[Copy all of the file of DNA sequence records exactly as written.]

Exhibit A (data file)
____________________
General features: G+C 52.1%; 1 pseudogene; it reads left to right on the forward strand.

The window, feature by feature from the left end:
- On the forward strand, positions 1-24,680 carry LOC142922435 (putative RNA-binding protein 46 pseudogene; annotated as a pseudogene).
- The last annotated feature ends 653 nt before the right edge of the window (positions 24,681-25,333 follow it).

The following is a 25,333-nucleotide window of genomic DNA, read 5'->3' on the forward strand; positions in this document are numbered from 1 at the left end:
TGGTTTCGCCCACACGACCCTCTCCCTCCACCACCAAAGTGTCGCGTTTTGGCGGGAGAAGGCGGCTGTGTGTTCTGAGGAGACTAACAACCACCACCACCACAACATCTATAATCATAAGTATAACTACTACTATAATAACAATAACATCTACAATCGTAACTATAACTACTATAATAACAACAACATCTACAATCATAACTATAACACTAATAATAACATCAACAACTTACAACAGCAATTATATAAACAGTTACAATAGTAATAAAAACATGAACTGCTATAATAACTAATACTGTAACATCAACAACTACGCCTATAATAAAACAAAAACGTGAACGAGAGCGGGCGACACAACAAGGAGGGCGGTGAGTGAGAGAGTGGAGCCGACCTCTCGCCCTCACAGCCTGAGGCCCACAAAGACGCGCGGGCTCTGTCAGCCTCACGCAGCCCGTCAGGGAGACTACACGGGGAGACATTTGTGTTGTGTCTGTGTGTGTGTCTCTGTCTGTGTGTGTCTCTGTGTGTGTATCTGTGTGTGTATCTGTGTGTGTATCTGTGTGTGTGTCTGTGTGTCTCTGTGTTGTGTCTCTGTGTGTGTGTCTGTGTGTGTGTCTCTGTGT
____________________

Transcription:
General features: G+C 52.1%; 1 pseudogene; it reads left to right on the forward strand.

The window, feature by feature from the left end:
- On the forward strand, positions 1-24,680 carry LOC142922435 (putative RNA-binding protein 46 pseudogene; annotated as a pseudogene).
- The last annotated feature ends 653 nt before the right edge of the window (positions 24,681-25,333 follow it).

The following is a 25,333-nucleotide window of genomic DNA, read 5'->3' on the forward strand; positions in this document are numbered from 1 at the left end:
TGGTTTCGCCCACACGACCCTCTCCCTCCACCACCAAAGTGTCGCGTTTTGGCGGGAGAAGGCGGCTGTGTGTTCTGAGGAGACTAACAACCACCACCACCACAACATCTATAATCATAAGTATAACTACTACTATAATAACAATAACATCTACAATCGTAACTATAACTACTATAATAACAACAACATCTACAATCATAACTATAACACTAATAATAACATCAACAACTTACAACAGCAATTATATAAACAGTTACAATAGTAATAAAAACATGAACTGCTATAATAACTAATACTGTAACATCAACAACTACGCCTATAATAAAACAAAAACGTGAACGAGAGCGGGCGACACAACAAGGAGGGCGGTGAGTGAGAGAGTGGAGCCGACCTCTCGCCCTCACAGCCTGAGGCCCACAAAGACGCGCGGGCTCTGTCAGCCTCACGCAGCCCGTCAGGGAGACTACACGGGGAGACATTTGTGTTGTGTCTGTGTGTGTGTCTCTGTCTGTGTGTGTCTCTGTGTGTGTATCTGTGTGTGTATCTGTGTGTGTATCTGTGTGTGTGTCTGTGTGTCTCTGTGTTGTGTCTCTGTGTGTGTGTCTGTGTGTGTGTCTCTGTGT